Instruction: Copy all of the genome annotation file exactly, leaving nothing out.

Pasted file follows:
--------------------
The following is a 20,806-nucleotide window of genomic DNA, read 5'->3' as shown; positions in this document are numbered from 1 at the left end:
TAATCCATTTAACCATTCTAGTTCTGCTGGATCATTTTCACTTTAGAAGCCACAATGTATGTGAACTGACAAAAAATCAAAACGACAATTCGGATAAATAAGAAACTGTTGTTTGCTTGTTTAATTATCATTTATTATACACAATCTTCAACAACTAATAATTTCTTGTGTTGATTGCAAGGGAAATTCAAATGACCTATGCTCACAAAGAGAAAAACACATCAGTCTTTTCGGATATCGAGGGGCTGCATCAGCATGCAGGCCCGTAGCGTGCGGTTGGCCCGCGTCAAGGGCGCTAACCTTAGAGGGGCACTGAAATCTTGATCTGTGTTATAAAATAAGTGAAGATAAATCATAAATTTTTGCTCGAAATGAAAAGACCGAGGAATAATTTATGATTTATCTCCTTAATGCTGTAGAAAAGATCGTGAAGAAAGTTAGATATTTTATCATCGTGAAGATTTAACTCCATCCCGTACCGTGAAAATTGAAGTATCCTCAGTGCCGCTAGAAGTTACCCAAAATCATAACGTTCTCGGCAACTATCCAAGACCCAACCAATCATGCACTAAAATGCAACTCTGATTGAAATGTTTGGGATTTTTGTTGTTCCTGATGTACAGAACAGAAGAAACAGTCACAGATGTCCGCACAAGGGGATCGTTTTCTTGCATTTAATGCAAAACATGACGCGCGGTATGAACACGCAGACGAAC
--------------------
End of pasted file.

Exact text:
The following is a 20,806-nucleotide window of genomic DNA, read 5'->3' as shown; positions in this document are numbered from 1 at the left end:
TAATCCATTTAACCATTCTAGTTCTGCTGGATCATTTTCACTTTAGAAGCCACAATGTATGTGAACTGACAAAAAATCAAAACGACAATTCGGATAAATAAGAAACTGTTGTTTGCTTGTTTAATTATCATTTATTATACACAATCTTCAACAACTAATAATTTCTTGTGTTGATTGCAAGGGAAATTCAAATGACCTATGCTCACAAAGAGAAAAACACATCAGTCTTTTCGGATATCGAGGGGCTGCATCAGCATGCAGGCCCGTAGCGTGCGGTTGGCCCGCGTCAAGGGCGCTAACCTTAGAGGGGCACTGAAATCTTGATCTGTGTTATAAAATAAGTGAAGATAAATCATAAATTTTTGCTCGAAATGAAAAGACCGAGGAATAATTTATGATTTATCTCCTTAATGCTGTAGAAAAGATCGTGAAGAAAGTTAGATATTTTATCATCGTGAAGATTTAACTCCATCCCGTACCGTGAAAATTGAAGTATCCTCAGTGCCGCTAGAAGTTACCCAAAATCATAACGTTCTCGGCAACTATCCAAGACCCAACCAATCATGCACTAAAATGCAACTCTGATTGAAATGTTTGGGATTTTTGTTGTTCCTGATGTACAGAACAGAAGAAACAGTCACAGATGTCCGCACAAGGGGATCGTTTTCTTGCATTTAATGCAAAACATGACGCGCGGTATGAACACGCAGACGAAC